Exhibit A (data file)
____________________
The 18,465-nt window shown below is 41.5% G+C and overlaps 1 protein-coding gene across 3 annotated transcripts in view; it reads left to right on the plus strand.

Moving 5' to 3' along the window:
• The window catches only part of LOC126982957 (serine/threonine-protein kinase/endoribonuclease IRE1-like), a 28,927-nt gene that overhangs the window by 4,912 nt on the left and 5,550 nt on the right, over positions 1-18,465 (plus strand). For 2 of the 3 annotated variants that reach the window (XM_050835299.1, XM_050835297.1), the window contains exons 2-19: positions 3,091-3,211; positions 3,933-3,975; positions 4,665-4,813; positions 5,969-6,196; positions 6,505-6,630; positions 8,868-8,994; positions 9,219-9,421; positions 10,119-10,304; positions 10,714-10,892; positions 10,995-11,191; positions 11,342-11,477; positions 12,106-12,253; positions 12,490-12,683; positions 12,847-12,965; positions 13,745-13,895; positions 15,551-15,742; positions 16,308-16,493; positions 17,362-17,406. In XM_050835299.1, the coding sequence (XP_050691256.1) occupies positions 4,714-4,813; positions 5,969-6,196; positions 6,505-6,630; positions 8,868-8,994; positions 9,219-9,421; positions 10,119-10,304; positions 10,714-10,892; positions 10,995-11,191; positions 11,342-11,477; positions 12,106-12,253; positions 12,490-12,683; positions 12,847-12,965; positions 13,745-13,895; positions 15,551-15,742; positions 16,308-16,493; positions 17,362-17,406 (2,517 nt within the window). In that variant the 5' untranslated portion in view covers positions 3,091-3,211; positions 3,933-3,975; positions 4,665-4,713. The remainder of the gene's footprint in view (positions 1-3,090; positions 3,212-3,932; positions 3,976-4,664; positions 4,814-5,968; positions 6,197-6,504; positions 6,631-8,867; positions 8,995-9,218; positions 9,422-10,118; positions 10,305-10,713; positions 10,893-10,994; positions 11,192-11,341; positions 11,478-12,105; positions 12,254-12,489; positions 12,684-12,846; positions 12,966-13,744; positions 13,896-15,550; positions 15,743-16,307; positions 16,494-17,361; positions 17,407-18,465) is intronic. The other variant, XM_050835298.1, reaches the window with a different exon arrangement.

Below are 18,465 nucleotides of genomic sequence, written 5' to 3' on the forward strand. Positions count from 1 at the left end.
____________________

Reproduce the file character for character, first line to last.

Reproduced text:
The 18,465-nt window shown below is 41.5% G+C and overlaps 1 protein-coding gene across 3 annotated transcripts in view; it reads left to right on the plus strand.

Moving 5' to 3' along the window:
• The window catches only part of LOC126982957 (serine/threonine-protein kinase/endoribonuclease IRE1-like), a 28,927-nt gene that overhangs the window by 4,912 nt on the left and 5,550 nt on the right, over positions 1-18,465 (plus strand). For 2 of the 3 annotated variants that reach the window (XM_050835299.1, XM_050835297.1), the window contains exons 2-19: positions 3,091-3,211; positions 3,933-3,975; positions 4,665-4,813; positions 5,969-6,196; positions 6,505-6,630; positions 8,868-8,994; positions 9,219-9,421; positions 10,119-10,304; positions 10,714-10,892; positions 10,995-11,191; positions 11,342-11,477; positions 12,106-12,253; positions 12,490-12,683; positions 12,847-12,965; positions 13,745-13,895; positions 15,551-15,742; positions 16,308-16,493; positions 17,362-17,406. In XM_050835299.1, the coding sequence (XP_050691256.1) occupies positions 4,714-4,813; positions 5,969-6,196; positions 6,505-6,630; positions 8,868-8,994; positions 9,219-9,421; positions 10,119-10,304; positions 10,714-10,892; positions 10,995-11,191; positions 11,342-11,477; positions 12,106-12,253; positions 12,490-12,683; positions 12,847-12,965; positions 13,745-13,895; positions 15,551-15,742; positions 16,308-16,493; positions 17,362-17,406 (2,517 nt within the window). In that variant the 5' untranslated portion in view covers positions 3,091-3,211; positions 3,933-3,975; positions 4,665-4,713. The remainder of the gene's footprint in view (positions 1-3,090; positions 3,212-3,932; positions 3,976-4,664; positions 4,814-5,968; positions 6,197-6,504; positions 6,631-8,867; positions 8,995-9,218; positions 9,422-10,118; positions 10,305-10,713; positions 10,893-10,994; positions 11,192-11,341; positions 11,478-12,105; positions 12,254-12,489; positions 12,684-12,846; positions 12,966-13,744; positions 13,896-15,550; positions 15,743-16,307; positions 16,494-17,361; positions 17,407-18,465) is intronic. The other variant, XM_050835298.1, reaches the window with a different exon arrangement.

Below are 18,465 nucleotides of genomic sequence, written 5' to 3' on the forward strand. Positions count from 1 at the left end.